WASHINGTON — Nursing homes' lost lobbying battle with Medicare will cost the industry $3.87 billion as the health program tries to recover overpayments it says it made to companies such as Kindred Healthcare and Sun Healthcare Group. Both companies have a presence in the Tampa Bay area.
The 11.1 percent Medicare rate cut for next year is meant to stop overbilling by for-profit homes. The change follows Medicare's finding that, under a new payment system put into place this year, the companies drove up reimbursements for patients.
The new rates "correct for an unintended spike in payment levels and better align Medicare payments with costs," according to a statement by Medicare, the U.S. health plan for the elderly and the disabled. The American Health Care Association, the industry's Washington lobbying group, said Medicare is moving too fast and that the sudden cuts won't give nursing homes time to adjust.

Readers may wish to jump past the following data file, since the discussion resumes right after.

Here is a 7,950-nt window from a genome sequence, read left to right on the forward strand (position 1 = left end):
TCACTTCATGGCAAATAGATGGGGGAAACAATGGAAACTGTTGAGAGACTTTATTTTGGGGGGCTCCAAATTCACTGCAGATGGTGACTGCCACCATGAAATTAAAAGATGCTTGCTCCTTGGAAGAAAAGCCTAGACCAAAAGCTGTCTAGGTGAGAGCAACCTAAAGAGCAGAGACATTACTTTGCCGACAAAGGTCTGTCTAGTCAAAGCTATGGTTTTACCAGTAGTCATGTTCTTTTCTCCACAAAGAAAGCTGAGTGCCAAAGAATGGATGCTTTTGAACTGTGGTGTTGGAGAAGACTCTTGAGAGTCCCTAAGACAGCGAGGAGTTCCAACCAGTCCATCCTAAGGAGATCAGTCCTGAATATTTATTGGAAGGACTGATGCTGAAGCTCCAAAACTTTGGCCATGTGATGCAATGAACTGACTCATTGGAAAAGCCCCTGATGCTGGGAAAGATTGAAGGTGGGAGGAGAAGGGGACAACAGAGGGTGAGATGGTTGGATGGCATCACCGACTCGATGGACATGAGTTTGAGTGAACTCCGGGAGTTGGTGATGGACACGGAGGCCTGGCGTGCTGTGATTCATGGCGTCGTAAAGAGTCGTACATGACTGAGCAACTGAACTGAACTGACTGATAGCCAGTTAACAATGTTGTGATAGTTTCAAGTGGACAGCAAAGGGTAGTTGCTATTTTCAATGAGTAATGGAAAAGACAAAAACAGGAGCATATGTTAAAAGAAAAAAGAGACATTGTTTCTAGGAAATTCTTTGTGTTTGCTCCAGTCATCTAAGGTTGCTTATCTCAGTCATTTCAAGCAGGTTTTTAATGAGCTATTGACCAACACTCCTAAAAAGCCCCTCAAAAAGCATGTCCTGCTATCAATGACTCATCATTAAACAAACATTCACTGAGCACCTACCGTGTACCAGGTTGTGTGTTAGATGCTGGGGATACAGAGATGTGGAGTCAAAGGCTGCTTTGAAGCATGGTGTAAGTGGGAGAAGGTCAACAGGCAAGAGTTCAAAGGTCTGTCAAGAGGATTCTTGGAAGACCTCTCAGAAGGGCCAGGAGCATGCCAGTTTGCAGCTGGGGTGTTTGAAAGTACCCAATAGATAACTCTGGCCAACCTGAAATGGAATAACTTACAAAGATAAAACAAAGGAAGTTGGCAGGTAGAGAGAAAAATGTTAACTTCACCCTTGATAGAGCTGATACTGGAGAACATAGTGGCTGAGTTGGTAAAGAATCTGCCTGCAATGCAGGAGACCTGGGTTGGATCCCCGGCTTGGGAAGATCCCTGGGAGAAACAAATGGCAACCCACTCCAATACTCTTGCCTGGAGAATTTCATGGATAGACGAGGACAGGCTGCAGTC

The program "makes reductions beyond what is necessary," said Mark Parkinson, the association's chief executive. "This drastic reduction will be especially challenging for skilled nursing facilities to manage."
Nursing homes say Medicare has gone too far.
"We are appalled," said Larry Minnix, chief executive of Leading Age, the Washington lobbying group for not-for-profit homes.
Kindred Healthcare has locations in Tampa and St. Petersburg. Sun Healthcare Group operates facilities in Clearwater, New Port Richey, Oldsmar and Palm Harbor.